Natt nee Moldovan is the wife of Walter Natt's brother Bernard. She was born on August
24th, 1932 in Ungvar, which at this time belonged to Czechoslovakia, but a few years later
was ceded to Hungary, and lived there until 1944 with her parents Magda nee Ratz and
Andrew Moldovan. Her father was manager of the "Ungvar Brick and Tile Factory",
which was owned by the Moldovan family. Roof tiles and bricks were manufactured there.
After the occupation of Hungary by the
German Army, the Moldovan family, just like all other Jews, was forced to wear at all
times a yellow star on their clothing, the "Jew Star". The factory was then
appropriated by the German command and used as collection camp for Jews to be shipped to
the concentration camp at Auschwitz.
In 1939 Andrew Moldovan had received
documents from the Hungarian Interior Ministry protecting him and his family from any
arrests. Since these documents had expired by 1944 the family traveled to Budapest, the
capital of Hungary, to have same renewed. Once there, they were denounced to the
authorities. They all were arrested at 3 o'clock in the morning and returned to the
collection camp for Jews, which formerly had been their factory and home. After a week's
stay they were loaded onto railroad cattle cars together with many other Jews for
transport to the Auschwitz concentration camp. At the border to Germany the Hungarian
guards were replaced by German soldiers on the train. During this short interruption the
names of abt. 25 people were called out to be taken off the train, the Moldovans among
them. Judith had to be lifted over the heads of the other prisoners to get out of the
Now it was back again to the collection camp
for Jews and they were not permitted to leave the buildings at any time. Magda Moldovan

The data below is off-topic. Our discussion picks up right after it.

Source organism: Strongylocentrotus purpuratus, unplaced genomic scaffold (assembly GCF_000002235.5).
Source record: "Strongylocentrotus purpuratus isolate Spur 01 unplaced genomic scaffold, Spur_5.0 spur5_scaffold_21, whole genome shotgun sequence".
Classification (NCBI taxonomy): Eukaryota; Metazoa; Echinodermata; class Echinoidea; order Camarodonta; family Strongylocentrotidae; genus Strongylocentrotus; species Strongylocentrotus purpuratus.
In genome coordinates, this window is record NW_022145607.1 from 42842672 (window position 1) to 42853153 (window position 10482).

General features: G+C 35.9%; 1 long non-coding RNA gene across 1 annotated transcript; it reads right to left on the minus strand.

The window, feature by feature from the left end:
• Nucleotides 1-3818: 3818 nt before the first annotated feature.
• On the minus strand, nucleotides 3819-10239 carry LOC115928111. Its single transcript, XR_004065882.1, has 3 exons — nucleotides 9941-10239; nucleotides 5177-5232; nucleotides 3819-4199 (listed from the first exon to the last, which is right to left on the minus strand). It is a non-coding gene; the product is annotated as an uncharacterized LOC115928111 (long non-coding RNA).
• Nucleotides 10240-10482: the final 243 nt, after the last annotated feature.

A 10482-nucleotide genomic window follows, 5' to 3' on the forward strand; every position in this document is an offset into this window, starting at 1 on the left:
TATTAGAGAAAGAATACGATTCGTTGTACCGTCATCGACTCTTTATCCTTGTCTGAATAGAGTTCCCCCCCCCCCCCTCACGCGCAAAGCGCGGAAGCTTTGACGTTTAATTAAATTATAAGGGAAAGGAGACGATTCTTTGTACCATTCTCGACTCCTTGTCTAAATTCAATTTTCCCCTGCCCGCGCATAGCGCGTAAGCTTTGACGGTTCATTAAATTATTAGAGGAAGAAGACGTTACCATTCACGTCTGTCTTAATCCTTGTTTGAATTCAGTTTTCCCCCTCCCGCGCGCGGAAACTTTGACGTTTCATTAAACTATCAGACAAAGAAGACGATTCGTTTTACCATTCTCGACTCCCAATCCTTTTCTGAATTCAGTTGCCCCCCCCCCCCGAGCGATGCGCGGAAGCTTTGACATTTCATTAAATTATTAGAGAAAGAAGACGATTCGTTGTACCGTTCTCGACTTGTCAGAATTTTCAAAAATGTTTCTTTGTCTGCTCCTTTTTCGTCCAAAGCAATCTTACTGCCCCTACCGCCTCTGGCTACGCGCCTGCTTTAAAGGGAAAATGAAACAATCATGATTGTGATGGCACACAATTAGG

had to sneak out in the black of the night to scrounge up some food for the family to keep
them alive. As the Russian armies approached about 2 months later, they were sent to
Budapest where they stayed in hiding until arrested again 2 months later in October 1944
to be marched on foot to the far away concentration camp Buchenwald. Fortunately an agent
of Raoul Wallenberg, a friend of the family, recognized Magda Moldovan and obtained her
release. Raoul Wallenberg was a Swedish diplomat stationed in Hungary who heroically saved
tens of thousands of Jewish lives from certain death. He was later abducted by the Russian
army and most likely perished in Russia.
Andrew Moldovan was marched to Buchenwald
where he was kept prisoner for 7 months under terrible conditions and was released by the
end of the war.
Magda Moldovan with Judith had to hide in
Budapest without shelter, food or friends. Conditions were horrible since large parts of
the city had been destroyed during the war and fighting was going on in the streets. It
took many years to overcome the health consequences of this terrible year.
Many members of the family were murdered
during these years of the German occupation, amongst them Magda Moldovan's parents, a
sister with 2 children and a sister-in-law.